with and has the same properties (2) as the original definition (1). We end this section by giving
two simple examples, while Sections 2 and 3 will give further applications of the method.

......


This is basically saying, if we have \(g(\infty)\) has an asymptotic expansion (for us, \(g(\infty) = g^{-1}(-1)\)), and \(g(0)\) has an asymptotic expansion; we can define a meromorphic function on a larger domain than I even claimed. Additionally, in order to belong to the space they are talking about--the asymptotic expansions at worse grow like \(O(m!)\). So, if the Mellin transform converges, the asymptotic series at \(0,\infty\) must be at worst \(O(m!)\)--because otherwise, the mellin transform diverges.
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#9
James is probably correct but im still a bit confused or unsatisfied.

one of the ideas is that g(-x) is the same function as g(x) for x close to 0.

Taylor expansion implies that ... but the radius is 0.

On the other hand i guess analysing g(-x) or g(x) should be the same since there is only ONE taylor expansion at 0.

then again there are two petals.

hmm

I prefer to positive side and modified laplace.

maybe im being silly or tired lol.


modified borel : f(x) = a_n x^n becomes a_n x^n / ( v^n n! )

for some v > 0. 


B is modified borel , L is modified laplace 
lets see 

LB(g(x)) = modified borel summation g(x) =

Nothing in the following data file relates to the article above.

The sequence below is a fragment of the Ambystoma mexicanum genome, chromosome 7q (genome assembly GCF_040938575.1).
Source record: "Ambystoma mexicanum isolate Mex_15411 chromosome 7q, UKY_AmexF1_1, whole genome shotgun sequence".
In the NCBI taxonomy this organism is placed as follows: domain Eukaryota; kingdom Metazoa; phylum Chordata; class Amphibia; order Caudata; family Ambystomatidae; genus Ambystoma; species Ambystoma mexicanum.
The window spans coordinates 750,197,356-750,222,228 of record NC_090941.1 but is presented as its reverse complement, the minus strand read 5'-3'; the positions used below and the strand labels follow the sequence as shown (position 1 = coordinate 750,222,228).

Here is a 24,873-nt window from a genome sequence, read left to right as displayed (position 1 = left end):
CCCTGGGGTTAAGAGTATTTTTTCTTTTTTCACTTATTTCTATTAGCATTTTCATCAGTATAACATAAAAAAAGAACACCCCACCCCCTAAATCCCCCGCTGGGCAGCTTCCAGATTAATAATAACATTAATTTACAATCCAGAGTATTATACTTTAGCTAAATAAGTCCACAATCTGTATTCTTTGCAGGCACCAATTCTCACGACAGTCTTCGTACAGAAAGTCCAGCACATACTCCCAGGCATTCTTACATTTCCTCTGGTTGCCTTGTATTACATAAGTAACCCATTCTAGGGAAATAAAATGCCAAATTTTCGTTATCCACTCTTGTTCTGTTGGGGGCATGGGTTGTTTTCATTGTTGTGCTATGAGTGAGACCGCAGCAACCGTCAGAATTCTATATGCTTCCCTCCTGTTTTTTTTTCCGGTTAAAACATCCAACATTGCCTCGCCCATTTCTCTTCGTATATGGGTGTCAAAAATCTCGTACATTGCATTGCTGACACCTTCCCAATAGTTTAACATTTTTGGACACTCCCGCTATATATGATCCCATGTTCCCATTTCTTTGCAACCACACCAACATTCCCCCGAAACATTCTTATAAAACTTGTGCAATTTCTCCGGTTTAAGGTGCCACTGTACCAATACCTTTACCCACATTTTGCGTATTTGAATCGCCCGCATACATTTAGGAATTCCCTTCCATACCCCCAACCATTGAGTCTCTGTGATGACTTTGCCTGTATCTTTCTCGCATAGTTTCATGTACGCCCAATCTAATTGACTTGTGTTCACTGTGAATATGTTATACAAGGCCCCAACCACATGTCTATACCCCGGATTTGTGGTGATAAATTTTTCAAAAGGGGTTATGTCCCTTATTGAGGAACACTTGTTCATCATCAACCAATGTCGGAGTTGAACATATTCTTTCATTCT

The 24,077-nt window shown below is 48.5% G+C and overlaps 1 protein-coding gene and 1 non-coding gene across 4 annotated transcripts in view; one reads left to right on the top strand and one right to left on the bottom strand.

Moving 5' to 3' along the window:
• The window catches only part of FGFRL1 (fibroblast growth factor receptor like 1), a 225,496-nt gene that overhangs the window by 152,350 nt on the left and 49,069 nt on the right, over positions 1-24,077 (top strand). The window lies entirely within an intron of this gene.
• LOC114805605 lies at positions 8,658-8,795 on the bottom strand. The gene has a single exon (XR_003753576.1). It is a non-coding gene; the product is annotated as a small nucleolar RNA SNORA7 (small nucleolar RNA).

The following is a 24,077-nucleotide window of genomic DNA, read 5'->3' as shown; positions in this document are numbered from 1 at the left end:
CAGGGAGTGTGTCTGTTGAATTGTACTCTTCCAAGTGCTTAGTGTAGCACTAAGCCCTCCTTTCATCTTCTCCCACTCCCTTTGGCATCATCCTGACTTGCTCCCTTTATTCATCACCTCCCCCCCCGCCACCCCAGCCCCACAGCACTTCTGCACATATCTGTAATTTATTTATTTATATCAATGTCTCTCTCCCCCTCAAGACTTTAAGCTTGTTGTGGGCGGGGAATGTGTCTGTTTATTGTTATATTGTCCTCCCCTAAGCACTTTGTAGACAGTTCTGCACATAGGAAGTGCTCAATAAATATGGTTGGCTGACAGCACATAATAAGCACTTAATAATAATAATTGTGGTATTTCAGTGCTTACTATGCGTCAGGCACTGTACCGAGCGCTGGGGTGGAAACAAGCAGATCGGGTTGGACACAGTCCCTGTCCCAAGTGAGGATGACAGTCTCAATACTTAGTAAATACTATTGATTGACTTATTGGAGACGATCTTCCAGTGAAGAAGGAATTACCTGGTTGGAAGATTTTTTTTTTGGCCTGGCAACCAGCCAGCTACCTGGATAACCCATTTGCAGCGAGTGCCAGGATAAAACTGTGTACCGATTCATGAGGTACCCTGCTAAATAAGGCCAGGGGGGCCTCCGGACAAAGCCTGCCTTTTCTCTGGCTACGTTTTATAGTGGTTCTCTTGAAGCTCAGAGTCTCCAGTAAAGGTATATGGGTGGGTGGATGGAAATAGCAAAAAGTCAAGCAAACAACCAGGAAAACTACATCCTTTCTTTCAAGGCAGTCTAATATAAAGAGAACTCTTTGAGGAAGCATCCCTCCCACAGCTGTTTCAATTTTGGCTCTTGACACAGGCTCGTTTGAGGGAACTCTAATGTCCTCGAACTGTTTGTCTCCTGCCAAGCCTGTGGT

integral from 0 to +oo 
exp(-v t) B(g(x t) ) dt

this integral converges IFF

B(g(x t)) is bounded by C exp(v t).

Now g(x t) =< exp(x t) - 1.

also for some v :

B( g(x t) ) =< g(x t) 

thus

B ( g(x t) ) =< exp(x t) - 1.

so if 

exp(x t) - 1 < C exp(v t)

then 

B(g(x t)) is bounded by C exp(v t) as desired.

In general beyond a certain size , the larger v is the smaller B( g(x t) ) becomes and the larger C exp(v t).

at the boundary we have

B(g(x t)) is asymptotic to C exp(v t).

which holds as v and x are about equal , lets call that positive number S.

so if x < S then B(g(x t)) is bounded by C exp(v t) as desired.

and that x implies a positive radius for B( g(x) ).
Also B( g(x t) ) for x > S is still smaller than exp(x t) -1.

hence 

B ( g(x t) ) =< exp(x t) - 1.

and

exp(x t) - 1 < C exp(v t) for some C EQUAL OR LARGER THAN 1.

if x < v or x = v.

now take 

v/10 < x < v

this works.

QED

someting like that.



thing is that B ( g(x t) ) might still be a divergent series at 0.

however when considered as expanded at x t > 0 then g or B(g) are not divergent anymore !

This however requires to show

B (g(A)) = B(g(Z))

in other words the expansion point of B(g) should not matter and be the same taylor... by continuation.

this is true for all expansion points larger than 0 because analytic functions have analytic borels.
but at 0 it is problematic.

this is somewhat running in circles ...

need to think

regards

tommy1729